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30 Voices finalist: Team eleven - microphone

30 Voices finalist: Team eleven - 'Data Lake'

30 Voices finalist: Team eleven - 'Data Lake'

Nothing can stop a customer making a bad decision with investments. But AI- enabled robo-advisers will be able to call attention to the risks they run. Conversely, ‘black box’ decision-making systems in banks and insurers are accused of bias against certain groups, neglecting individual circumstances.

In what other ways might technology help investors articulate and reach their financial outcomes in ways that also fit their risk profile? How far can we personalise interactions while at the same time eliminating bias based on groups they belong to or behaviours they exhibit?

Team ‘Data Lake’ have developed a concept…


As financial services institutions rebuild their trust with consumers, ethical considerations of implementation of AI should be a priority. Team Data Lake have developed a tool to facilitate a clear and complete data set - key in machine learning.
Shamus Rae, Partner and Head of Digital Disruption, KPMG in the UK

The solution:

There are three key areas where bias can occur within machine learning: the input data used to train and develop the model; the algorithm itself; and finally the outcome. Our recommendation focuses on the initial step, the data. Ultimately if you have rubbish going in, no matter what the algorithm is, you will have rubbish out. 

Our solution is to create a data lake contributed to by financial institutions (FI) to provide a large and varied data set. By focusing on the core data used, we can begin to influence existing decision making, as well as setting the industry up for success with future developments in machine learning to ensure nobody is excluded or overcharged for financial products or services due to a bias, such as ethnicity. This creates the opportunity to accelerate change in bias by addressing the root-cause of the issue, alongside longer-term, more incremental change.

Solution Overview:

Each FI would anonymise their data in accordance with regulatory approved guidelines. This data would be anonymised so there are no individual identifiers to ensure privacy. The data would be pushed from the FI to the data lake and cleansed centrally as this mitigates security risks in relation to open APIs and ensures GDPR compliance. A regular upload of this data would occur, either weekly or monthly to ensure it is relevant and reflective of current trends.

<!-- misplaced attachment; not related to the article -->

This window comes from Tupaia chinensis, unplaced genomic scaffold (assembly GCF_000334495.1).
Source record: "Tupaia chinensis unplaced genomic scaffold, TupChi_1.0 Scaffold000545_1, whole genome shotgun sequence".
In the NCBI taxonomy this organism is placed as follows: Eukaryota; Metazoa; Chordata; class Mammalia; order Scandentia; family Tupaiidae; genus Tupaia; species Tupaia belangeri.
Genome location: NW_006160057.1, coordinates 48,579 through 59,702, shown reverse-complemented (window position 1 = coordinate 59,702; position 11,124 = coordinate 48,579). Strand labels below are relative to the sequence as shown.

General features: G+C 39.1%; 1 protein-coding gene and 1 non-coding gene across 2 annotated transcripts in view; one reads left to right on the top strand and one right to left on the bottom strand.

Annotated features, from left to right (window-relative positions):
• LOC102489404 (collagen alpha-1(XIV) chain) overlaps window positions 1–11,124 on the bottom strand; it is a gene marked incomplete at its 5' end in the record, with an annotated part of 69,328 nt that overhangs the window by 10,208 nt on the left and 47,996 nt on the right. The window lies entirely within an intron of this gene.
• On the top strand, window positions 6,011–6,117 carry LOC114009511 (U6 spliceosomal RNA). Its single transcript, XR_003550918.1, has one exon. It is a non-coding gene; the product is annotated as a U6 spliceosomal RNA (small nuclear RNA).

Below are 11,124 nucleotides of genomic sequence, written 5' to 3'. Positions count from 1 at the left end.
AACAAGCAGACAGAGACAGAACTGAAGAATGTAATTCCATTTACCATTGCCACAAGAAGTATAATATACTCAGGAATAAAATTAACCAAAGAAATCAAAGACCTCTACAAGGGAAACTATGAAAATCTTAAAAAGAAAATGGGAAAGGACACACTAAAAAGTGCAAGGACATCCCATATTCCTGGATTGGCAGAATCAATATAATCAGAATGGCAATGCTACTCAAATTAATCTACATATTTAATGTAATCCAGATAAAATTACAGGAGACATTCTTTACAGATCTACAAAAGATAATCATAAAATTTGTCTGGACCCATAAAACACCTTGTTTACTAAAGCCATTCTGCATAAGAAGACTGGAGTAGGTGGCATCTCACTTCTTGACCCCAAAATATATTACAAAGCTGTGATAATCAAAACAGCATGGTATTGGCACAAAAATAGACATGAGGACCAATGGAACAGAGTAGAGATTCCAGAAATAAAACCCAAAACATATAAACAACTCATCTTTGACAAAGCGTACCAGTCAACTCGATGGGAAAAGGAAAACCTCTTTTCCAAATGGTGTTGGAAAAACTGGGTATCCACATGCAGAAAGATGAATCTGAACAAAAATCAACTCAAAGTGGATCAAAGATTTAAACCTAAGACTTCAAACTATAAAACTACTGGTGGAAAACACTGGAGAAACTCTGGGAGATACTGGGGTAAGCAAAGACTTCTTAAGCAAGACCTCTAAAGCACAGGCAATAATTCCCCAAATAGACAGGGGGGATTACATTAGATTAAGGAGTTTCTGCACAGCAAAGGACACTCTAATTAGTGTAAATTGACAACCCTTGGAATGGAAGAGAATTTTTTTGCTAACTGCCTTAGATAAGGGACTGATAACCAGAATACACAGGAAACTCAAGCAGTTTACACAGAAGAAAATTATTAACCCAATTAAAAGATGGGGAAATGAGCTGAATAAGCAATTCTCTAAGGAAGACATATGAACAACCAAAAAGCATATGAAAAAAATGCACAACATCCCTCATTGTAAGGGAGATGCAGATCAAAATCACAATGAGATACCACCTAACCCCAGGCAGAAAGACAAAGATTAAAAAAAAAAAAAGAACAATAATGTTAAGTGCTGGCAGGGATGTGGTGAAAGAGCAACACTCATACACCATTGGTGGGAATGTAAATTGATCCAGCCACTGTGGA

A cloud platform would be used to host the data lake as this provides scalability, flexibility, mobility, storage size, ease of use all economically and at speed. The solution would start with a few standard products, for example debit and credit card application details and the outcomes (whether these were approved or rejected). This is to ensure a stable and consistent progress, service, and to provide base lines to measure KPIs against. As the solution scales up and more products are included, the data lake would be hosted on a multi-cloud platform.

The regulator would have access to the data lake, enabling them to create a tangible framework for data use and AI best practice. Due to the data lake, they would be able to regulate both the training data and the outcome permitting a more accurate validation of the algorithm used to determine the customer decision, ensuring no biases was used in the financial outcome, e.g. gender impacting car insurance premiums.

FI’s would then not only have access to the data they contributed but also to all the data provided by other FI organisations. In addition, they would have access to tangible guidance from the regulator as to how to best use data and machine learning ensuring a fair financial outcome for the customer. 

Overall, this enables them to have a much more representative, timeliness, comprehensive and complete data set with regulatory guidance to conduct the analysis on for both machine learning as well as existing business processes.